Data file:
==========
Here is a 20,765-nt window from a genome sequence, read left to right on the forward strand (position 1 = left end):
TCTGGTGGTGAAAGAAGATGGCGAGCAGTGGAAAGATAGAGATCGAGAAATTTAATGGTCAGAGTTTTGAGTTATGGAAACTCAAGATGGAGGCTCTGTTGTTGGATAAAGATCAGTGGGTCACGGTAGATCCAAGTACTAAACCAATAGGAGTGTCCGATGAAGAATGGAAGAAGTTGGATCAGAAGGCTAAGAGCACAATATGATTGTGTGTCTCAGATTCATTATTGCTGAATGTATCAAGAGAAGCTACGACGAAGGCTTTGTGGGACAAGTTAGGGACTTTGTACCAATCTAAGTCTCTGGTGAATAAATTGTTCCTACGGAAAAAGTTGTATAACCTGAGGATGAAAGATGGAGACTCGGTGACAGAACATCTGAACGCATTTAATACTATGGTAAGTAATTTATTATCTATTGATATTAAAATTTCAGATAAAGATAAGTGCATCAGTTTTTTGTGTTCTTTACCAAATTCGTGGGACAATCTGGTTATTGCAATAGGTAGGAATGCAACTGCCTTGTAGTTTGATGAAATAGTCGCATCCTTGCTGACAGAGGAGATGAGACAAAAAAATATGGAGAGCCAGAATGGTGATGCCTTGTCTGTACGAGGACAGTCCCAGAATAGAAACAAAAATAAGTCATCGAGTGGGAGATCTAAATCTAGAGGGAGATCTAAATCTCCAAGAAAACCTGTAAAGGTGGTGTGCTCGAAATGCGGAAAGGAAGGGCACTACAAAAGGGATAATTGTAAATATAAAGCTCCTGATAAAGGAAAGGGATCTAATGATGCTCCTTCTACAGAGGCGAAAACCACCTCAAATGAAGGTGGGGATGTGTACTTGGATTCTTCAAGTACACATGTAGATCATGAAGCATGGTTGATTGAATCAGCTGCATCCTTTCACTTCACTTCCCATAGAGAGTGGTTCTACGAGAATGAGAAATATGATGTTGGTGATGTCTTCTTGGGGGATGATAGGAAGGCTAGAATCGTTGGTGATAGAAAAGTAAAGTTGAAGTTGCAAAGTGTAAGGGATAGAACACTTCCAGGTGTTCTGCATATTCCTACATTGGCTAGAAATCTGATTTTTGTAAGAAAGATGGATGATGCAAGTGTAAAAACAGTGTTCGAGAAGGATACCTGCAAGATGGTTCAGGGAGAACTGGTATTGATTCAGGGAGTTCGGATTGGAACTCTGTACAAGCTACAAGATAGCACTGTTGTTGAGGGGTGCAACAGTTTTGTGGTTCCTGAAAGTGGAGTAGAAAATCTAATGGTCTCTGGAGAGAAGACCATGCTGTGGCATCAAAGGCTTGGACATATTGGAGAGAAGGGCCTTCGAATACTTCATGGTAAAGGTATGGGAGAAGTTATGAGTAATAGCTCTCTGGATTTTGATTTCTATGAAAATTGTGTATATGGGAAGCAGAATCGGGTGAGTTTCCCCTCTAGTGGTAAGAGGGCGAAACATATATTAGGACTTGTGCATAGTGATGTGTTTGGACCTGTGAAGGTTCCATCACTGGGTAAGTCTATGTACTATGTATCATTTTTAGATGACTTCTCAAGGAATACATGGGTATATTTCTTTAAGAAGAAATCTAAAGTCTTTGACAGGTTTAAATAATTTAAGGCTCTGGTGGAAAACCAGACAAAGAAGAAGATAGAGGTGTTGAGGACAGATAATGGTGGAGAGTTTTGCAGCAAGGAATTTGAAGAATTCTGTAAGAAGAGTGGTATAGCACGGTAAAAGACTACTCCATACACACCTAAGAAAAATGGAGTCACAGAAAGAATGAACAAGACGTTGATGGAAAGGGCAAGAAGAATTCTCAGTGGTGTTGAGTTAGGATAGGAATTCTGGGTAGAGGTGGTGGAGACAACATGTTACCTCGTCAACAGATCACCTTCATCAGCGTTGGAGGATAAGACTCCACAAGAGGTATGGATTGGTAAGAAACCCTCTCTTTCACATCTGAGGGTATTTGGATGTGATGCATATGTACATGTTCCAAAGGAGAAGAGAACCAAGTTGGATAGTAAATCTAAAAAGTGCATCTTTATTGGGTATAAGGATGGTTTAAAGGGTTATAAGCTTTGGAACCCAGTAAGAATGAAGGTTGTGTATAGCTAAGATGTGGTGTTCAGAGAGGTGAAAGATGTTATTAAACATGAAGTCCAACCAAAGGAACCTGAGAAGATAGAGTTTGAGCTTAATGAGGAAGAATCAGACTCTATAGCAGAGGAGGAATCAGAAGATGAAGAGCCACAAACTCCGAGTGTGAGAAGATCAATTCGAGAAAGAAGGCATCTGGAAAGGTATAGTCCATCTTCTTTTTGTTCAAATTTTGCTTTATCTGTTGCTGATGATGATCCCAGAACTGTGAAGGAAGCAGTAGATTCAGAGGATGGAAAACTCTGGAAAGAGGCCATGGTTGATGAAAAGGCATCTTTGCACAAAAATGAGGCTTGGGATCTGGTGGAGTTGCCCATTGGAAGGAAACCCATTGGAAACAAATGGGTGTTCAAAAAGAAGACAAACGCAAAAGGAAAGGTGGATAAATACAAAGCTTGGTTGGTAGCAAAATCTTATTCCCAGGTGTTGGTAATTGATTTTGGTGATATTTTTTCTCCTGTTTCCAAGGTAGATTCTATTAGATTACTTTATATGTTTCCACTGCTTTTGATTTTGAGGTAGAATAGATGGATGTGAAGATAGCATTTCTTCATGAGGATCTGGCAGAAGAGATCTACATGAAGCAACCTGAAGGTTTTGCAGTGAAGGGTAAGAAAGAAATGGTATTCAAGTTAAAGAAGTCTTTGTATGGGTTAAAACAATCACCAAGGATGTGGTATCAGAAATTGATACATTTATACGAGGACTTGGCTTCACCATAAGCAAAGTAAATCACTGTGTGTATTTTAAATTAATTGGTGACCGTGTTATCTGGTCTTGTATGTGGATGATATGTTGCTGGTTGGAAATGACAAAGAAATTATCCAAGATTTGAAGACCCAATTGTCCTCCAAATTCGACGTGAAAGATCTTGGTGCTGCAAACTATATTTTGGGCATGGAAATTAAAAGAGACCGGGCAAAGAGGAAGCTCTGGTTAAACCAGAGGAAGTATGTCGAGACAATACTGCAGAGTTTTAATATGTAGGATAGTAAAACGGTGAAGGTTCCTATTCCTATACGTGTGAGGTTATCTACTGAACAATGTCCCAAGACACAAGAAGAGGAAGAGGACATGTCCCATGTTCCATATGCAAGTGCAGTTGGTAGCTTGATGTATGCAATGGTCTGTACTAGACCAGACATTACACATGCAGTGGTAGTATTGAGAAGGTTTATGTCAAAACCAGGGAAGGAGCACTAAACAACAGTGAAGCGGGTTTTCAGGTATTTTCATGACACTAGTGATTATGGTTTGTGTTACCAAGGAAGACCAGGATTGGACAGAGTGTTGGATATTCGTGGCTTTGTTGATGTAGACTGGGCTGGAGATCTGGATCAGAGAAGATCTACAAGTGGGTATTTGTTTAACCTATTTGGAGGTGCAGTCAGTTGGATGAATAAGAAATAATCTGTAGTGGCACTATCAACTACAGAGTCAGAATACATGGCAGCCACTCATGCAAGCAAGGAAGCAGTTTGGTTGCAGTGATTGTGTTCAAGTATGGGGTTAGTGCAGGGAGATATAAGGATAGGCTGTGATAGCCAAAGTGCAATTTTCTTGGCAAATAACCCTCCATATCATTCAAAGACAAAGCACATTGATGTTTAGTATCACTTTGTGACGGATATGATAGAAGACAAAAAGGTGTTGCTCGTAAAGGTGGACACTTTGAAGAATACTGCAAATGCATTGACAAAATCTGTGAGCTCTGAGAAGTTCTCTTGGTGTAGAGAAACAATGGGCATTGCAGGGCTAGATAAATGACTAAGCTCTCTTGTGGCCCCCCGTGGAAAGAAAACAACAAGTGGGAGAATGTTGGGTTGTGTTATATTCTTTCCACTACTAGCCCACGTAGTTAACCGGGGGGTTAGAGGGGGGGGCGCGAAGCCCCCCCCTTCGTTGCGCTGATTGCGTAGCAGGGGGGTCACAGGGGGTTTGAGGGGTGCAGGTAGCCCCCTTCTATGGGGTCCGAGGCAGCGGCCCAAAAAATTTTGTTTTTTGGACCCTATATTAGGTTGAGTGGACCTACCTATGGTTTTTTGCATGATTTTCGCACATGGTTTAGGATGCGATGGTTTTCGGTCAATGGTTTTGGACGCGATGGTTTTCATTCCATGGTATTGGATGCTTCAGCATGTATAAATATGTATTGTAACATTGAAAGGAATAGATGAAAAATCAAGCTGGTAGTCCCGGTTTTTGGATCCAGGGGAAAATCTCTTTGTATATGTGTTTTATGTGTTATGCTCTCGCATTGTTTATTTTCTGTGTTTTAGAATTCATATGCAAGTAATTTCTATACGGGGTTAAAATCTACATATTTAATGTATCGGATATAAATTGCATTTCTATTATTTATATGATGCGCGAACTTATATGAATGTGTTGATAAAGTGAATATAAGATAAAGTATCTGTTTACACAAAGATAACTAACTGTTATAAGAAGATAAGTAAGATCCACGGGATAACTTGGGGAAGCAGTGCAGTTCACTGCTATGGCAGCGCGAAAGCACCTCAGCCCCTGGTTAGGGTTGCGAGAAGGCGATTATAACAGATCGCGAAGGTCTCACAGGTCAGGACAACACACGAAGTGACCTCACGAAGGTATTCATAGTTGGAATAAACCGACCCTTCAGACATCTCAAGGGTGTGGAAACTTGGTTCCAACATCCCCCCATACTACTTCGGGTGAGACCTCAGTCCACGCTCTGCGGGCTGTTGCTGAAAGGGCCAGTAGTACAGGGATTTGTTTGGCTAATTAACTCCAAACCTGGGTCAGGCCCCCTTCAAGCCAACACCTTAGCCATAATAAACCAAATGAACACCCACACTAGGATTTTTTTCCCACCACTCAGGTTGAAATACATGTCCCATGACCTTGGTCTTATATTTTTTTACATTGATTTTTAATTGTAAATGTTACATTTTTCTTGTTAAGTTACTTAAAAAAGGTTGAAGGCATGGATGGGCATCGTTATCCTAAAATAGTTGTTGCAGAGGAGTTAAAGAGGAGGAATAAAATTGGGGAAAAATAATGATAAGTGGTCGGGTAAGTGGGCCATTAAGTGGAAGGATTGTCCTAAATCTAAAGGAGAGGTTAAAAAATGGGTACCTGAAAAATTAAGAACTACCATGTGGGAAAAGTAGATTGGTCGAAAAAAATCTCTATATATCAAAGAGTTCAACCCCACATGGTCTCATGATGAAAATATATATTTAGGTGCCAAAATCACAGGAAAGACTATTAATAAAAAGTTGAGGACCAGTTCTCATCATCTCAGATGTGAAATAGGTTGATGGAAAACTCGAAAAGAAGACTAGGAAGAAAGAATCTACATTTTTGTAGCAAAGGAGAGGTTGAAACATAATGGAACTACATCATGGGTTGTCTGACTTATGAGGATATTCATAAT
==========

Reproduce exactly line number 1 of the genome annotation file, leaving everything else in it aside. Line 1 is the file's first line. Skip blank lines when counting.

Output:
Here is a 20,765-nt window from a genome sequence, read left to right on the forward strand (position 1 = left end):